Colorado Breweries Grow Their Own Grain, Brew It Into Beer

by Madison Miller

Colorado certainly has no shortage of breweries, stockpiled with exceptionally creative and smooth brews. The state is home to more than 400 officially established breweries. They’ve certainly learned to perfect the art of making a craft beer.

In fact, several breweries in the state are actually involved in every single part of the beer-making process. That means getting in on the agricultural side of things to grow barley to brew the beer with. A few of these breweries have their own farms to make a grain-to-glass market.

According to Axios, there are currently three different breweries leading this new movement. That includes Square Peg Brewerks in Alamosa and Creede, Chrysalis in Paonia, and Colorado Farm Brewery in Alamosa.

Growing Barley to Brewing Beer

Amongst thousands and thousands of exotic and unique craft beer companies pulling out all the stops, this move certainly helps these companies stand out for the better.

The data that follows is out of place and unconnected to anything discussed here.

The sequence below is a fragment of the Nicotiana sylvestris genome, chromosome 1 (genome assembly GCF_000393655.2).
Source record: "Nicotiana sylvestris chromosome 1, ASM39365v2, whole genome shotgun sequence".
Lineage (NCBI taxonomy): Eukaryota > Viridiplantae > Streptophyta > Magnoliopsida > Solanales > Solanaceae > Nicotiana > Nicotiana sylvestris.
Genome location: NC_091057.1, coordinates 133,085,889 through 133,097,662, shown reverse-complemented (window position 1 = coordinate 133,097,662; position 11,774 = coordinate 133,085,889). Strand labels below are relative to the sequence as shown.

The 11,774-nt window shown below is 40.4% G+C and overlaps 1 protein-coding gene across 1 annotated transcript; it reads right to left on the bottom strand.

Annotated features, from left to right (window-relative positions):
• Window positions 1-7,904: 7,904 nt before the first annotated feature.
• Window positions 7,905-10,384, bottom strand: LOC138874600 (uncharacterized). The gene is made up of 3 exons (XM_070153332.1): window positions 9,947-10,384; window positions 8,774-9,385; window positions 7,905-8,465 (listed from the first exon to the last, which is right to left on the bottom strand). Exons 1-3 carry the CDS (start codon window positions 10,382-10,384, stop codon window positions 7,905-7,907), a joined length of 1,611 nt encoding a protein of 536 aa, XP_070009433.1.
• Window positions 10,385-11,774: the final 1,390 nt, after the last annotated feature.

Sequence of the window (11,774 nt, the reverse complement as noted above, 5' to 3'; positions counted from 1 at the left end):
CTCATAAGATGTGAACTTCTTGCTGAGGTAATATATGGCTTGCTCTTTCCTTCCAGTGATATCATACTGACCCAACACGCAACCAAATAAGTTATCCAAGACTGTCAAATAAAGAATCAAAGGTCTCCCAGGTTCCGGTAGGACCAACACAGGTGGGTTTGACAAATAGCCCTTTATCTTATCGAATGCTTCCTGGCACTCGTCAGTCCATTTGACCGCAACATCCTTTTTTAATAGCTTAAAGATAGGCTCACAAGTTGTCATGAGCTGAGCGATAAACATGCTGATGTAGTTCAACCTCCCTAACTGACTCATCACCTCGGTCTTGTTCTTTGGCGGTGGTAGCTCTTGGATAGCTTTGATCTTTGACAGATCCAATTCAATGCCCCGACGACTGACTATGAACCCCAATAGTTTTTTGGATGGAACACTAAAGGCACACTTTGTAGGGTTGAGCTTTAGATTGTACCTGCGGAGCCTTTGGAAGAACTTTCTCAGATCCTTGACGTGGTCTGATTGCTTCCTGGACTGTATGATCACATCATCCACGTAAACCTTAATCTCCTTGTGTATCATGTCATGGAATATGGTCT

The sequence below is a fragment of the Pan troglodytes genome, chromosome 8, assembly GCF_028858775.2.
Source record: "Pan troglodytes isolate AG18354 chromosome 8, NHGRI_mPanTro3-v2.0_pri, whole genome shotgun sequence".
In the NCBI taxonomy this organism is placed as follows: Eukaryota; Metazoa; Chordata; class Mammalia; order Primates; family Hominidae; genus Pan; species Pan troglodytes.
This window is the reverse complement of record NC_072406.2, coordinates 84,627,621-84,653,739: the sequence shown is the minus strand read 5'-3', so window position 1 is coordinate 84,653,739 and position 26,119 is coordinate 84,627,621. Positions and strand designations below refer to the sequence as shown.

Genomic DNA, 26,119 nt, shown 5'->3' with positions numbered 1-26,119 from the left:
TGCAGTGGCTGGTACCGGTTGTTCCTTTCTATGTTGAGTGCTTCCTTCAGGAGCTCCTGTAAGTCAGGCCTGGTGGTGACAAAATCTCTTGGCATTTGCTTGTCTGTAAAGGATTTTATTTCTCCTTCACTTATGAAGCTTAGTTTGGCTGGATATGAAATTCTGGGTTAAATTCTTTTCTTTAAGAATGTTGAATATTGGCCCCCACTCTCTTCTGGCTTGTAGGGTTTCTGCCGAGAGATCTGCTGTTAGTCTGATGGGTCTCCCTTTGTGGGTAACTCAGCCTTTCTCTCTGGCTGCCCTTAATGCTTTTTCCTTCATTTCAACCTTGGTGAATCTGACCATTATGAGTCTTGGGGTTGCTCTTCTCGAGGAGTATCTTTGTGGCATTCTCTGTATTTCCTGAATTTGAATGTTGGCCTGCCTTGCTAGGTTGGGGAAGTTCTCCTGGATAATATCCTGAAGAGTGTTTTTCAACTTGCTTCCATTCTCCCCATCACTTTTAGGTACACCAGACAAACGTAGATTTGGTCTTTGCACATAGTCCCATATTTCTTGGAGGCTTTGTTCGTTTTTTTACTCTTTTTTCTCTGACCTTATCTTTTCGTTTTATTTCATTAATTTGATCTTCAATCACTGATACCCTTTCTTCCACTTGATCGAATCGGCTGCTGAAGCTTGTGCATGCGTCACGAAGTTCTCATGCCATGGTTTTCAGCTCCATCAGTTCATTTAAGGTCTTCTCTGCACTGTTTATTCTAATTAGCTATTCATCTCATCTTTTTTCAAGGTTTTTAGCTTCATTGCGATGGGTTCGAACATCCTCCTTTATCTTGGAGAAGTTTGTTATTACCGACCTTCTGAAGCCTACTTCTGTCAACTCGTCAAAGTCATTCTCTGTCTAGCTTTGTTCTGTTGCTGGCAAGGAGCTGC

“It’s reassuring to [customers] that they know exactly where that malt came from. It makes it just a little bit more local,” Derek Heersink, Square Peg’s co-owner, said regarding this business decision. It’s an added bonus to get to be a part of each stage of the beer-making process. While many breweries switch up the brewing process in unique ways, this is just a more authentic process.

Not to mention, this may just be the perfect year for being able to grow your own grain. There have been certain challenges this year that led to the lowest barley production in a century. Due to the effects of climate change, namely extreme dryness and heat, barley was much harder to make this year.

These breweries making their own barley may signify a new trend of growing as much product as possible.

Issues with Making Beer Right Now

Now, on top of that, the conflict between Russia and Ukraine may make things more difficult for breweries as well. Both Russia and Ukraine make up a third of the world’s overall wheat and barley exports. Due to the ongoing war, certain supplies will be threatened for countries that drastically depend on these materials.

This is contributing to a global food shortage.

Also, breweries are dealing with a can shortage. According to the Denver Post, Ball Corp. raised its threshold for minimum orders, which left many smaller brewers scrambling for a new solution.

Ball Corp. is a giant beverage-can manufacturer. During the ongoing pandemic, Ball has seen an increase in demand for its product. Due to supply chain problems and inflation, the cost of materials has also gone up. Aluminum prices are up 24%, for example.

Some small breweries, which there are thousands of, are left wondering how they will get their unique brews onto shelves and into customers’ fridges.